Currently, two devices may determine the handrails' speed and stop the escalator if the speed of the steps differs a predetermined amount from the speed of the handrails. The first device utilizes an escalator with a junction box as the transmission unit. The junction box consists of a shaft and two sprockets spaced along the shaft. One sprocket receives power from the motor and the other transmits power to the handrail. The junction box transmits power through chains.

The first device has a multiplicity of targets, two disks, two photosensors and external circuitry. The disks are attached at spaced locations on the shaft. The targets line the edge of each of the disk. The photosensors are mounted on the junction box adjacent to the disks and detect the speed differential between the disks. The external circuitry calculates the speed of the handrail from this data and transmits this information to a controller.

This device is unreliable due to backlash. Play in the links of the chains cause inaccurate sensor readings.

The second prior art device utilizes an escalator with a drive wheel, a guide and a pulley assembly as the transmission unit. The drive wheel receives power from the motor. The guide supports the handrail. The pulley assembly forces the handrail into contact with the drive wheel, so that power transfers efficiently.

The second device has a roller and an inductive sensor. A bracket supports the roller and the sensor. The bracket bolts to the guide. The roller bolts to the bracket. A surface of the roller comes into frictional contact with the handrail. The roller offers no resistance to the friction force created by the contact, so the roller revolves about a bolt at a speed equal to that of the handrail. A spring attaches to the bracket and forces the roller into contact with the handrail. Two sensor targets are mounted on the roller face at predetermined circumferentially disposed locations.

The sensor is cylindrical. It is disposed axially through the bracket at a position which facilitates detection of the targets. A gap exists between the sensor and the roller. The sensor emits and receives pulse signals as it detects the targets. Through various electrical components, the signals' frequency is converted to indicate the speed of the roller. Recall, the roller speed is also that of the handrail. If the speed of the handrails falls outside of preset limits, the sensor sends a signal to a controller of the escalator to sound an alarm and to stop the steps and the handrails simultaneously.

During operative conditions the escalator experiences vibrations, changes in direction and uneven forces on the handrail, which may result when a passenger leans to heavily on one of the handrails. These events warp the handrail away from the guide and exert forces on the roller. These forces move the roller upward away from the handrail. However, the spring mounting of the roller forces it downward back into contact with the handrail.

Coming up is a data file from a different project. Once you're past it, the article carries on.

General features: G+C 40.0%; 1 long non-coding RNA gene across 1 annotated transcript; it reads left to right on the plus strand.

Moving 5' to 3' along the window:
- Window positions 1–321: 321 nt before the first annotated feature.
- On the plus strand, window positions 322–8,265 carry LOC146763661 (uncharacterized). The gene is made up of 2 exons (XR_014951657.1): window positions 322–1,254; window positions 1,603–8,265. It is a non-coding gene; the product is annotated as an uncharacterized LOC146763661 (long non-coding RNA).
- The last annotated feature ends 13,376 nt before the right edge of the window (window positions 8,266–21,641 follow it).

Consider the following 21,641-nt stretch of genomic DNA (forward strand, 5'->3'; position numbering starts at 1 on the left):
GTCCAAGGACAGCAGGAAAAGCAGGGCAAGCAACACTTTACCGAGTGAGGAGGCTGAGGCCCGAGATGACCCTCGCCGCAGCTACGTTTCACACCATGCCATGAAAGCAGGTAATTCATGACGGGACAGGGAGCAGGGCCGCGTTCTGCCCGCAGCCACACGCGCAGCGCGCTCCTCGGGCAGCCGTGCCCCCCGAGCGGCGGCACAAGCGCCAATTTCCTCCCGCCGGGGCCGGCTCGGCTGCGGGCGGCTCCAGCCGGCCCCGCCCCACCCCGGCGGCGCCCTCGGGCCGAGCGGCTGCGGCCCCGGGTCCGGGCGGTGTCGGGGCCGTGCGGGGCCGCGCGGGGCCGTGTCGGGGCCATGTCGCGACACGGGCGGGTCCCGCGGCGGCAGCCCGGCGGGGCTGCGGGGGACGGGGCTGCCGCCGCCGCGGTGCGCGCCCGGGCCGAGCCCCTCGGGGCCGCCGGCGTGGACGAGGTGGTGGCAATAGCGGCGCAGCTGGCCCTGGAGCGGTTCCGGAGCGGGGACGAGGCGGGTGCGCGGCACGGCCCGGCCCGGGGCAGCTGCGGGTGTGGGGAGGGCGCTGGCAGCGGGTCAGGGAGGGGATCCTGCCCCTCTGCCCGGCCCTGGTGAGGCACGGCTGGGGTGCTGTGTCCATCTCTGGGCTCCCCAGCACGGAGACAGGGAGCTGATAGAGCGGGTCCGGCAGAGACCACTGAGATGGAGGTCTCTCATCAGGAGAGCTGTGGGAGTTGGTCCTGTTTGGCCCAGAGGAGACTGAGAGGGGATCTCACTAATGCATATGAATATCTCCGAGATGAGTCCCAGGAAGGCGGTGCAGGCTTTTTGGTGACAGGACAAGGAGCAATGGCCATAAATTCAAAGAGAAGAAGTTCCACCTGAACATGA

This device has two main problems; reliability and alignment. The sensor detects targets that are attached to the roller and any irregular movement of the handrail jostles the roller due to insufficient contact surface between the roller and the handrail. This causes the speed measurements to fluctuate and as a result the escalator often cuts off unnecessarily. Another problem is the sensor requires recurrent adjustment of its axial position to maintain the gap between the sensor and the roller. The cylindrical sensor is disposed through the bracket. When the handrail jostles the roller, it also jostles the sensor, which moves the sensor into contact with the roller. This contact may have several consequences for the sensor. The contact may throw off the readings of the sensor until adjustment can be made, it may shut off the escalator unnecessarily or it may damage or destroy the sensor.

The prior art device is also expensive. The bracket requires detailed machining, so that it can be adapted to connect to the handrail guide and to support many of the components of the device.

DISCLOSURE OF INVENTION

It is accordingly an object of the present invention to utilize a device which monitors the handrail speed, which is not adversely affected by the operative conditions of the escalator. Additional objects of the present invention are that the operability of the device does not require adjustment and that the device be inexpensive to manufacture.

According to the present invention, an improved escalator incorporates a device for monitoring handrail speed, which comprises means for contacting the handrail along an extended surface which moves at the same speed as the handrail uninterrupted by the operative conditions of the escalator and a sensor assembly which cooperates with the means for contacting and is not interfered with by the handrail.

Further according to the present invention, the means for contacting may be a preexisting element of the escalator which forces the handrail into contact with its driving mechanism.